Red Kite Management, the world’s largest metals hedge fund, is suing Barclays for alleged market abuse in the copper market that it claims cost the firm at least $850 million between 2010 and 2013.
The case pits a $2 billion hedge fund against a bank that has been hit by a number of scandals in previous years, including large fines for manipulating Libor, the benchmark for interest rates.
Red Kite, whose co-founder is the former treasurer of the UK Conservative Party, alleges that Barclays allowed staff to share confidential information about its positions with the bank’s proprietary traders on the floor of the London Metal Exchange, according to court documents filed by the hedge fund in the UK High Court.
Barclays traders used the knowledge about Red Kite’s positions to profit by placing opposing trades, the fund said in court documents filed in October 2016, but only recently made public. Red Kite alleges the bank “sought to manipulate the LME by ‘ramping’ prices” to manipulate the closing price, a benchmark widely used by traders.
In a separate document, Barclays denied all the claims, saying that it had not mishandled Red Kite’s confidential information.
The legal battle could resonate well beyond the hedge funds and banking community as the allegations centre around the valuation of trades in the $150bn-a-year copper market.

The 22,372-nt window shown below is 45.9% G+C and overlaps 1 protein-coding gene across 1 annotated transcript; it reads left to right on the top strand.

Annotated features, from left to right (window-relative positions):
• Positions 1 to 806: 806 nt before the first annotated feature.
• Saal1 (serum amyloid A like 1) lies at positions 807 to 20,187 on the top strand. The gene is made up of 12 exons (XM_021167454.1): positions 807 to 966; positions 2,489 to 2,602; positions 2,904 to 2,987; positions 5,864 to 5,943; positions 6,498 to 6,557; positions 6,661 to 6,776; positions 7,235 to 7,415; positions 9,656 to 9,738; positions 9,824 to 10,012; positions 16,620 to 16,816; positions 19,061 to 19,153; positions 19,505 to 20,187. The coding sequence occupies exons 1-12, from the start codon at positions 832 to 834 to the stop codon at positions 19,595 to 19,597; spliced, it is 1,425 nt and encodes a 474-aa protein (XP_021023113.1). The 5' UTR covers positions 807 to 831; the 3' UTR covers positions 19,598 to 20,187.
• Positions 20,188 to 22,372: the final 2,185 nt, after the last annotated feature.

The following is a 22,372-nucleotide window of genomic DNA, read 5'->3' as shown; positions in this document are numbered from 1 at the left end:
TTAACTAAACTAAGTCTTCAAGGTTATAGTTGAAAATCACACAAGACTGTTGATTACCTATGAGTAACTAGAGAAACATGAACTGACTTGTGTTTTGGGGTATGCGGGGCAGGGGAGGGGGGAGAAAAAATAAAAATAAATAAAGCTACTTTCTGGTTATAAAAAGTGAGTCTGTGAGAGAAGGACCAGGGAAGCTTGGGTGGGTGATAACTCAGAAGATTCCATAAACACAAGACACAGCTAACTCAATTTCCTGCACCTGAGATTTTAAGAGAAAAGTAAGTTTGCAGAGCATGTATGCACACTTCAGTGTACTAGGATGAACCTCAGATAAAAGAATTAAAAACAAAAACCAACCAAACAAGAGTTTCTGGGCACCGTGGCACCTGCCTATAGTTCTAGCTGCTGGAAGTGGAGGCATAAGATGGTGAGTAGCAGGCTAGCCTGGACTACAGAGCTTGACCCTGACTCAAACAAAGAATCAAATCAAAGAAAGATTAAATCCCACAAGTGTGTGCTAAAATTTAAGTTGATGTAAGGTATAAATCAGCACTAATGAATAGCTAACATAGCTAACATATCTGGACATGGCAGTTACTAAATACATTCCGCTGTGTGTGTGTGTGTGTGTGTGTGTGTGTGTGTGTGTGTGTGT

Barclays and Red Kite declined to comment further when contacted by Bloomberg News. A spokeswoman for the LME declined to comment on ongoing legal proceedings, but said the exchange “has strict rules regarding market manipulation and abuse” and “anyone found in breach of LME rules could be subject to disciplinary proceedings.”
Red Kite, founded in 2005 by Michael Farmer and David Lilley, is one of the last surviving hedge funds in commodities after prominent rivals closed over the last decade. The lawsuit covers the metal’s heyday, when China’s economic boom drove copper prices above $10,000 a metric ton in 2011.
In the court documents, Red Kite said Barclays traders in the commodities division, which handled proprietary trading, were able to view open positions from the prime brokerage division, which managed Red Kite’s account.
The proprietary traders knew prime brokerage “had only one client of substantial size” in the non-ferrous metals market and could figure out Red Kite’s positions, the fund alleged.
Details about Red Kite’s trades were circulated within the commodities division in a daily e-mail, and at least one third-party broker working for rival funds was also allowed to attend meetings at the LME where Red Kite’s positions were discussed, the claimants said.
As a result of opposing trades placed by Barclays, the Red Kite funds lost as much as $850m, an estimate based on a tally of losses in the court filing that includes losses to net asset value, fees, damages, and management income. The exact figure may require further examination, said Red Kite, which made the claim with an associated group of funds.